FIG. 3 shows the key components for a collector 2 receiving digital format video signal 12. In this case, the video data is preferably in digital compressed video data format. The compressed data stream must first go through the receiver converter 20. The receiver converter 20 performs the decompression of the video data stream and deliver the digitized video image data to the fingerprint extractor 22, and rest of the steps is similar to that of FIG. 2.

FIG. 4 shows the situation when no network transfer is available. In this case the extracted video fingerprint data is stored in the local removable storage device 24, which can later be hand delivered physically to the data center 4.

Alternatively, the extracted fingerprint data can be stored in a local storage 25 that is not removable but can be transferred via the network interface 23 and the network connection to the data center 4 at non-regular time intervals or at pre-scheduled time. This is shown in FIG. 5.

FIG. 6 shows how the fingerprint data is extracted. The purpose of the collector is to provide tracking information of the video content delivery so that the information can be searched at a later time. During the video fingerprint extraction process, additional local information 200 must also be incorporated into the extracted video fingerprint data. The incoming video frame data 100 is first stored into the frame buffer 201, which will be sub-sampled by the sub-sampler 202. The divider 203 is used to break the sub-sampled fingerprint data stream down into data segments along the video image frame boundaries. This will be discussed in further detail in later sections. The output of the divider 203 contains sub-sampled image values, so-called the video fingerprint data. The data is then combined by the formatter 204 with local collector information 200. This information 200 includes location, channel number, time-stamp (which is used to mark the time at which the fingerprint data is taken), and segment ID (which is time ordering information to relate the video frames 100). The output of the formatter 204 has all of the above information 200 organized as data packets which will then be sent out via the transfer buffer 205.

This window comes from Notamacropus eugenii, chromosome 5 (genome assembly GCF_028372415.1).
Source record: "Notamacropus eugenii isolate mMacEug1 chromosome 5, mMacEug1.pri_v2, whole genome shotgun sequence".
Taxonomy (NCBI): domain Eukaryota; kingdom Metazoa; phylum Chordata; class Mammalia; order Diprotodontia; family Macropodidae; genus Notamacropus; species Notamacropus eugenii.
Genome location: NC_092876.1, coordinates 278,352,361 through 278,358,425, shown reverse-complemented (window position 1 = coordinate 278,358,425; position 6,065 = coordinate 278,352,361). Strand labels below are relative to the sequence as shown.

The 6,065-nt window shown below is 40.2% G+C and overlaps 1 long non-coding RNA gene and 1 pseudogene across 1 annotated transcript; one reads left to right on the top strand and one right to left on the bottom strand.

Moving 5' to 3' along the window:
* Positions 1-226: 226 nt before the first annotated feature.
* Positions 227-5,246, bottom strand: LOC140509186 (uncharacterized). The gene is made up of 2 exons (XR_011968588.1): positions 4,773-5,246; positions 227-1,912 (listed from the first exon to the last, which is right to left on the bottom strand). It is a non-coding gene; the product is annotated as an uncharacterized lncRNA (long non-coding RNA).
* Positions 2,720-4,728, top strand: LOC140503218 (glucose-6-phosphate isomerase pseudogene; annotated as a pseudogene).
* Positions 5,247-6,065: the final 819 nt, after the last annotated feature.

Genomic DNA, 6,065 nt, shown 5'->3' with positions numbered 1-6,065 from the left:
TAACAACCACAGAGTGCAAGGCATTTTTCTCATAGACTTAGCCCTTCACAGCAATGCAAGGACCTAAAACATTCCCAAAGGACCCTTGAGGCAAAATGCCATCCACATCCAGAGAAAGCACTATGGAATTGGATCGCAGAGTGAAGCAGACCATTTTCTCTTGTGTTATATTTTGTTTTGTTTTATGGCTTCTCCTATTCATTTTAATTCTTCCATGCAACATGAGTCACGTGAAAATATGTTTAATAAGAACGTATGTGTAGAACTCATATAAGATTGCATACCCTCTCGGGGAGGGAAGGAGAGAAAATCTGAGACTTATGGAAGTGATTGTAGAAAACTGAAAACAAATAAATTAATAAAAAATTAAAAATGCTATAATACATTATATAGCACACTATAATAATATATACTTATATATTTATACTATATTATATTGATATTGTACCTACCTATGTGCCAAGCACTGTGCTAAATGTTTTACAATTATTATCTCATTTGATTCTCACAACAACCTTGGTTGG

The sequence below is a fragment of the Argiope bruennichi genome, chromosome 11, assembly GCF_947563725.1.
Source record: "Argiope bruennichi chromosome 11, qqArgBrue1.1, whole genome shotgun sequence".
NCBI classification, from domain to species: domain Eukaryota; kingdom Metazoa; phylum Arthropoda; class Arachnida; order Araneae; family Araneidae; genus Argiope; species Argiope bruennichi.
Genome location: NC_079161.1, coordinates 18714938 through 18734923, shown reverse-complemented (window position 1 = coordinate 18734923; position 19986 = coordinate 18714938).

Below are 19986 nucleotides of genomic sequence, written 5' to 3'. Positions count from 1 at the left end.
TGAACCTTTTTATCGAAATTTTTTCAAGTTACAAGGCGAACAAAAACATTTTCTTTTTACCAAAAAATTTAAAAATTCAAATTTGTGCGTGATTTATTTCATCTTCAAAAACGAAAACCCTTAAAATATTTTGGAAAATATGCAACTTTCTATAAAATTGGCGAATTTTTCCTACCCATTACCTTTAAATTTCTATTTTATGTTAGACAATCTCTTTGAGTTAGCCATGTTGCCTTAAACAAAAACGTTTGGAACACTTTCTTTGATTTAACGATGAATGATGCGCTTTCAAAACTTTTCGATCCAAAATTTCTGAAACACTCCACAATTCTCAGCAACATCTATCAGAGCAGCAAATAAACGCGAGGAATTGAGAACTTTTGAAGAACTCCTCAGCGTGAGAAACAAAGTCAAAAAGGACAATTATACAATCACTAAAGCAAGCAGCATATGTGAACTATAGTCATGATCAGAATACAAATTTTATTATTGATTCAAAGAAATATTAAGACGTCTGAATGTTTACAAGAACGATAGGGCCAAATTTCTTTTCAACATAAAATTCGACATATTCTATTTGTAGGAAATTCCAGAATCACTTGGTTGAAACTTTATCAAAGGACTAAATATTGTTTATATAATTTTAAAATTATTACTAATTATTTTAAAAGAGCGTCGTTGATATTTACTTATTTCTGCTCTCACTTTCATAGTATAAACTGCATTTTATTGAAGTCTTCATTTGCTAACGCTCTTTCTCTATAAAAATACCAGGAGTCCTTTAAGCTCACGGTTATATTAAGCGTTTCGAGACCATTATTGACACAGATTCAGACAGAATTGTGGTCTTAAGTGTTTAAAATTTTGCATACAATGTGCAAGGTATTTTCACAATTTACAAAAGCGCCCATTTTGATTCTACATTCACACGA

The data organization within the transfer buffer 205 is as shown in FIG. 7, in which extracted fingerprint data, along with local capture information, are sent to data center 4 as data packets 300. The information fields within the data packets 300 do not have to in the same order as shown in FIG. 7. Other orders can also be used. In the transfer buffer 205, many fingerprint data packets 300 are stored temporarily before they are sent out. The order of the data packets 300 at which they enter and depart from the buffer 205 is assumed to be first come first out (FIFO). In the FIG. 7, three data packets 300 are shown, each of them contains the fingerprint samples for a group of time-consecutive video images. The next packet contains fingerprint data samples for a next group of video images which follow the previous group in time in the original video content. Each of the data packets 300 is self contained with its own data header, location, channel, segment number, time-stamp and other auxiliary information. The fingerprint data is also part of the packet 300. The data header may contain information to assist the extracting and parsing of data from the packet 300 later on. For example, it may provide unique binary patterns as head flags, and packet length information. Optional information may further describe, but not limited to, the number of video frames 100 associated with the samples in this packet 300, and the manner at which the samples are made.